Friday, February 11, 2011

We all preach justification by faith

One of the most basic lessons we need to learn about doctrinal errors is that they so often involve mutually exclusive interpretations of the same biblical and theological vocabulary used by the orthodox.  Before I illustrate this point it is worth teasing out some implications.

If a mutually exclusive interpretation of the word justification occurs, within the context of a shared ecclesiastical or para church basis of faith, then that body, organisation, institution or grouping has a verbal unity in appearance only.

There is no substantial agreement when parts of the whole mean different things by the set of words adopted as the standard for the whole.  On the surface you think that you are looking at unity.  But when you look more closely at what lies beneath you begin to realise that people really do mean very different things even when they have signed up to the same form of words.

An almost bizarre example of this doctrinal confusion is that of the Henry Sloane Coffin, pastor of Madison Avenue Presbyterian Church and associate professor at Union Theological Seminary in New York:
In subscribing to the Westminster Confession of Faith Coffin did not believe that he was accepting the doctrines stated in the Confession.  Rather, as he later maintained, "The formula [of subscription] means to me that under the supreme authority of Christ I receive the Confession as setting forth in seventeenth century thought and language the principle doctrines which have grown out of and foster the religious experience of protestant evangelical Christians, and which it is my privilege to teach in the best thought and speech at my command for those to whom I minister." (Longfield, The Presbyterian Controversy, p. 85-6)
When conflict arises between opposing parties because there are real differences of interpretation despite the presence of an agreed set of words the most helpful way forward can take two forms.

1.  You have to ask whether a particular interpretation is a clear departure from the intended meaning of the framers of the original document.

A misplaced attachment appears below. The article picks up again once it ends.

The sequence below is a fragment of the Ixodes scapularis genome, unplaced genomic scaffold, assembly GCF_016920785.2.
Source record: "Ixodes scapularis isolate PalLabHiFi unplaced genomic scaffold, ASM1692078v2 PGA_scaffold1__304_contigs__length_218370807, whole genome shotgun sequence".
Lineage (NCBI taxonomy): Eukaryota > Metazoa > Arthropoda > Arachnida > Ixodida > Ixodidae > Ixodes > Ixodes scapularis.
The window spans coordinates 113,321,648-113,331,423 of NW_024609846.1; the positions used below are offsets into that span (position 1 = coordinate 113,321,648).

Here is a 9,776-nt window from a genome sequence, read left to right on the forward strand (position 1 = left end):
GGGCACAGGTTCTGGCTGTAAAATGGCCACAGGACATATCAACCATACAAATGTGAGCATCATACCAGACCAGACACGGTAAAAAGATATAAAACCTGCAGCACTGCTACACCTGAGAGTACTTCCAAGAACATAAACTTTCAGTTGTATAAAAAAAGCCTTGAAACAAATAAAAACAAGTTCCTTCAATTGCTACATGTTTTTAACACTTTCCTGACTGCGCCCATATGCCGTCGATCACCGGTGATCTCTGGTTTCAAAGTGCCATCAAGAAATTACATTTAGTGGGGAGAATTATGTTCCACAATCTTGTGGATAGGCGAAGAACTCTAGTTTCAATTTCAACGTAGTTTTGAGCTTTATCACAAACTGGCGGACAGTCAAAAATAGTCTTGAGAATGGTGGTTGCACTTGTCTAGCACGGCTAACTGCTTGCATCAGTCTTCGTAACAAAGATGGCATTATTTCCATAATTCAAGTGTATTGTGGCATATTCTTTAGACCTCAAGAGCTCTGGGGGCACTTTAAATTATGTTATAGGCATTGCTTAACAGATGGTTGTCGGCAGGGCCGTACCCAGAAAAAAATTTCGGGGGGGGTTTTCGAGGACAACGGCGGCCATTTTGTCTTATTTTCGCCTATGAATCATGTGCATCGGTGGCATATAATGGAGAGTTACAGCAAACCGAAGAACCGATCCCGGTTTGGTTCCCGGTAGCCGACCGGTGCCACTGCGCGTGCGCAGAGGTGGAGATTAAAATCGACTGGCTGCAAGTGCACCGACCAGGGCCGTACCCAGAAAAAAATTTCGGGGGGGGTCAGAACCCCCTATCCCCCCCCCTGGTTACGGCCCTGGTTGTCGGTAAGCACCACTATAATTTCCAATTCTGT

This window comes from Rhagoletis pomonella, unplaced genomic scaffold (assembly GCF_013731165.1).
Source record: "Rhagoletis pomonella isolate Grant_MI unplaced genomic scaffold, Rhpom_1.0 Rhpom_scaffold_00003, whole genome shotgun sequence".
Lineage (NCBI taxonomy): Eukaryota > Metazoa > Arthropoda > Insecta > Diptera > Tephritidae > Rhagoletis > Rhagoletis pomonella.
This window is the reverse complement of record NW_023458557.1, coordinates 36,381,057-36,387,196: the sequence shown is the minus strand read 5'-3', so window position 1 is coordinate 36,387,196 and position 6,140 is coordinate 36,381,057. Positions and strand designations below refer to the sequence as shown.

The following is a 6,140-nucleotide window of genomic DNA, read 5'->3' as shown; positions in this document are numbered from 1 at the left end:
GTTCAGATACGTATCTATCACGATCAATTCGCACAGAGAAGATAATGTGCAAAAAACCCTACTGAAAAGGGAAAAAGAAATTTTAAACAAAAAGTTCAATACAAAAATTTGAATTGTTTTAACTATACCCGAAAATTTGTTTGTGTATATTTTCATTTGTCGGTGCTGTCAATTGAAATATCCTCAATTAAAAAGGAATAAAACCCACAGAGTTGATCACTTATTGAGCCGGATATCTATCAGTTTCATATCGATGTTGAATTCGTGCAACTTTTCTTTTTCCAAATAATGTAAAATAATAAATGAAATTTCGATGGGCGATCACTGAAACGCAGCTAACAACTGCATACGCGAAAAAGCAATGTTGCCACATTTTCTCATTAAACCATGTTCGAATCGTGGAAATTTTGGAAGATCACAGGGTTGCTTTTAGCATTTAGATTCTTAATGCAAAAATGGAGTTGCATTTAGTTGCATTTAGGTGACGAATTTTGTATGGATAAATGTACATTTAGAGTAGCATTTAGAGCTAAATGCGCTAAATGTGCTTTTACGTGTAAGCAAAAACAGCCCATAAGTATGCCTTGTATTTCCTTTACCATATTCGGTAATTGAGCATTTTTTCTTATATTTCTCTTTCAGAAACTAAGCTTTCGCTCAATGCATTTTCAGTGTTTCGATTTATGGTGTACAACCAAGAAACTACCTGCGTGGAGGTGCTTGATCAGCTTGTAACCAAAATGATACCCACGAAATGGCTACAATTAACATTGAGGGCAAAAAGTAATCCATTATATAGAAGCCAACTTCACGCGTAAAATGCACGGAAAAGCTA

2.  It may be necessary to ask if the wording of the original document needs expanding, not to add any new truth, not to move on in a direction contrary to the original, but as the best way to clarify the true meaning of the original by identifying and rejecting new errors.

Extra words and a fuller confessional statement may be needed because the original words have been hijacked.  As Augustine pointed out long ago, "It is underneath these few words, therefore, which are thus set in order, that most heretics have endeavoured to conceal their poisons" (A Treatise on Faith and the Creed, Chapter 1)

Whether the first or second of these routes is followed, and they are not mutually exclusive, they represent a desire to avoid the Humpty Dumpty syndrome:
"When I use a word," Humpty Dumpty said in a rather scornful tone, "it means just what I choose it to mean -- neither more nor less."
"The question is," said Alice, "whether you can make words mean so many different things."
One of the effects of this kind of confusion over words is that it can make controversies drag on for much longer than they need to.  Another effect is to make the work of discernment by church members that much harder.  They hear sound words and need to discern whether those sound words are being used in unsound ways.

Here is Traill's assessment of this issue with regard to justification by faith alone:
That we are justified by faith in Jesus Christ, is so plainly a New Testament truth, that no man pretending never so barely to the Christian name, denies it.  The Papists own it; and the Socinians, and Arminians, and all own it.  But how different are their senses of it?  
And indeed you cannot more speedily and certainly judge of the spirit of a man, than by his real inward sense of the phrase, (if you could reach it), A sinner is justified by faith in Jesus Christ.
Some say, that faith in Jesus Christ justifies as it is a if it came in the room of perfect obedience, required by the law.  Some, that faith justifies, as it is informed and animated by charity.  So the Papists who plainly confound justification and sanctification.

Some say, that faith justifies, as it is a fulfilling of the condition of the new covenant...they will have this faith to justify, as it hath a principle and fitness in it to dispose to sincere obedience.
The plain old Protestant doctrine is, that the place of faith in justification is only that of a hand or instrument, receiving the righteousness of Christ, for which only we are justified.  So that though great scholars do often confound themselves and others, in their disputations about faith's justifying a sinner; every poor plain believer hath the marrow of this mystery feeding his heart; and he can readily tell you, that to be justified by faith, is to be justified by Christ's righteousness, apprehended by faith.
The Doctrine of Justification Vindicated, p. 259


Charles e. Whisnant said...

How good that you have this article. I am preaching Roman and have addressed this point. You have really open a new thought to me. Thanks.

Ryan said...

I came across this paper a few months ago
by J. Wesley White

the conclusion is:-

Simple formulae such as “justification by faith alone” are
helpful pedagogical tools and rallying points for particular
doctrines. However, we hope that we have demonstrated that
believers must also be cautious that their use of such formulae
does not become a substitute for careful exegesis and clear
definitions. As with other doctrines, simple phrases can be used
with entirely different meanings. This has always been true, and
thus we need to pay careful attention to how these words are

The paper is from the MID-AMERICA JOURNAL OF THEOLOGY volumn 17 - on the web - worth a good look at.